Lower Sabie Rest Camp
Kruger National Park
Kruger National Park
Day 3 - Wine Country, Spier Wine Farm & Raptor Sanctuary & Cheetah Outreach, Backsberg Estate Cellars
This morning we set off for the Stellenbosch & Franschhoek wine country about an hour outside Cape Town. It's beautiful farm land with fields and vineyards creeping up the sides of the mountains on both sides of the roads.
Our host, Sheldon, drove our van and showed us some of the African animals - ostrich, wildebeest, gemsbok, etc. - on display within fences at one of the area ranches; but we were looking forward to seeing them in the wild next week.
Then we made a stop at the Spier Wine Farm. But our primary reason for stopping wasn't the wine ... it was the raptor sanctuary and the Cheetah outreach conservation program.
Linda & I along with Carolyn & Sheldon entered "Eagle Encounters" which is a "bird-of-prey rehabilitation, conservation, education, and eco-tourism project". We viewed and photographed several of the magnificent birds.
This is a Martial Eagle - one of the largest eagles in Africa.
The Martial Eagle along with the African Fish Eagle below are birds we will see during our trip to Kruger National Park, but we certainly won't get this good a look at them in the bush.
There were numerous other eagles, hawks, falcons, vultures, and owls as you can see in the slideshow below.
At one station, we could pet the owls.
And we were shown two new orphaned owlets that had just arrived at the sanctuary. These are one-week old and two-week old Spotted Eagle Owl babies.
They will be raised by foster moms here at Spier.
Next we entered an enclosure where we were able to hold and pet adult Spotted Eagle Owls. This one didn't even wait for Linda to get a glove on. It immediately flew up on her head.
This was the more normal way to hold them.
One last close-up before we left the enclosure.
After spending about 45 minutes with the birds, the four of us moved to the Cheetah Outreach. Linda & I were hoping to get a private encounter with cubs, but we were a week early.
So, we just walked through and viewed these gorgeous, endangered cats.
Cheetahs are the fastest land animal in the world reaching speeds of 70 - 75 mph in very short bursts. They are endangered due to loss of prey, loss of habitat and poaching. They are also no match for the larger predators in the bush like lions, leopards, and hyenas, so their kills are often stolen by the more numerous and/or larger carnivores. They are probably my favorite big cat, and we can't wait to see them in the wild.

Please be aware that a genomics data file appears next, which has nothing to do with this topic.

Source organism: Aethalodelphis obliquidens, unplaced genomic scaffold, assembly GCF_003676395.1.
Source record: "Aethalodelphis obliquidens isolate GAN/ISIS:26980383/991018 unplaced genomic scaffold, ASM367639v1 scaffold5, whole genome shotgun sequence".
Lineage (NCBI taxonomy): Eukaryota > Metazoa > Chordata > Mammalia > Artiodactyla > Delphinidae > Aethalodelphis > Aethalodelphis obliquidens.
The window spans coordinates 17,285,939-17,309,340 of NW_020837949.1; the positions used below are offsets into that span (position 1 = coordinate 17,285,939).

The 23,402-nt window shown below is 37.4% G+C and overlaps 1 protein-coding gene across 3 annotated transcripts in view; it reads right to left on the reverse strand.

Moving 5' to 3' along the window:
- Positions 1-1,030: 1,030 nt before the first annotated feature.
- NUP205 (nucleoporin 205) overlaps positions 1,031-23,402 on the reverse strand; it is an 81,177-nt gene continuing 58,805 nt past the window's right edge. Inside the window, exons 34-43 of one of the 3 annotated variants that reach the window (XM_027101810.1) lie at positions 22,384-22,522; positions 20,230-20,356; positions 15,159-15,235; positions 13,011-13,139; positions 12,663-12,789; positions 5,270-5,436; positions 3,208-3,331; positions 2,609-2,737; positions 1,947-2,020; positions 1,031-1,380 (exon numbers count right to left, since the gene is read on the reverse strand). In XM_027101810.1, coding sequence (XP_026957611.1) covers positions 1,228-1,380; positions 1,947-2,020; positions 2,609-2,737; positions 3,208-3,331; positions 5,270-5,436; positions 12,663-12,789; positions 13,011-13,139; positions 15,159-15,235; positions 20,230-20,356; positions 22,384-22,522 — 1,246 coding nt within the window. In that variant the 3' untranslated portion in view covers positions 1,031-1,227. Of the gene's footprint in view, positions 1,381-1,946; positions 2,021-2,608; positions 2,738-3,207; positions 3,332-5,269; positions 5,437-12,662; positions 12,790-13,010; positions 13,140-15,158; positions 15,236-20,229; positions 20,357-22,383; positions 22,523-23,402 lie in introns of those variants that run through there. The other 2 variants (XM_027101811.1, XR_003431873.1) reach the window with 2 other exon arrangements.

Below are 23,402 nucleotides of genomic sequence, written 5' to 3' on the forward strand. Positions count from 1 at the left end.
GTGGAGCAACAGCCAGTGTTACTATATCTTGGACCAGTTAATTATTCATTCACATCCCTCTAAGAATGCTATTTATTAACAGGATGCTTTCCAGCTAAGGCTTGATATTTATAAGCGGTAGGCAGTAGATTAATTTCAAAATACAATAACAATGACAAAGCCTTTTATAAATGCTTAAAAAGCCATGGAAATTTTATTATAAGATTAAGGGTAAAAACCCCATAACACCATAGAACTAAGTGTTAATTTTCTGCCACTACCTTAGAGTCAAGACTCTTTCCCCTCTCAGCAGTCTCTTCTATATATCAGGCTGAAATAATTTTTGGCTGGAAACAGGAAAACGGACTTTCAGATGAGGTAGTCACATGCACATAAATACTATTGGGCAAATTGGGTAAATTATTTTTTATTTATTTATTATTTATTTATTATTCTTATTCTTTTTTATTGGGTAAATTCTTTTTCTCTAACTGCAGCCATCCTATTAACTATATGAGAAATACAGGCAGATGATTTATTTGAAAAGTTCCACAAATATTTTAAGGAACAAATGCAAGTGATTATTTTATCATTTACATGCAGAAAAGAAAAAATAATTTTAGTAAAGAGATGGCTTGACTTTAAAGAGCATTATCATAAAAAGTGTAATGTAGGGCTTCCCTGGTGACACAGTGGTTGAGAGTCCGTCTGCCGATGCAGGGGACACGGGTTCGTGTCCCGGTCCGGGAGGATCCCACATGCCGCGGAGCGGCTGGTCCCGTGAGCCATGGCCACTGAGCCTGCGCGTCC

After the raptors and Cheetahs, we joined up with the others and headed to Backsberg Estates Cellars in Franschhoek where Sheldon had made reservations for lunch.
It was a lovely garden setting at the base of the mountains.
In addition to us six travelers and Sheldon & Carolyn, we were joined by other family members including Jackie and Carolyn's father, who had once been in charge of rangers in Kruger National Park. We got a table outside under the oak trees.
Several of our group went into the winery for tastings while the rest of us relaxed.
Eventually, our servers brought us "starters" of a seafood salad in a phyllo pastry basket. After that, we were invited inside the restaurant at our leisure to go through a wonderful buffet and then stop off at the grills where a carver was serving lamb from the spit.
I'm not a big lamb fan, but this was the best I've ever had. It was delicious.
We whiled away the afternoon relaxing and chatting in this wondrous setting. We've quickly learned that meals are events in South Africa. There is no rushing, the service isn't intrusive (that may be an understatement), and the restaurant staff isn't hovering over you so they can turn over tables. It's a time to savor the food and the conversation.
We were there probably three hours before our desserts arrived.
The dessert was pavlova - berries over a meringue shell with ice cream.
What a wonderful afternoon. We spent almost five hours in these splendid surroundings eating, drinking, talking, and just enjoying the ambiance of the whole thing.
Eventually, we departed and headed back to the B & B. There, we relaxed, nibbled on some homemade jerky and had more conversation as we went through the days' photos.
Later we had South African sausage rolls. The sausage is boerewors coming from the Afrikaans language - boer is "farmer" and "wors" is sausage. We've already been advised that we will be living on boerewors on the grill while we're in the bush.
Ah, the joys of travel. New experiences, new beauty, new bird and animal life, new friendships, and new cultures all combining to open up the world.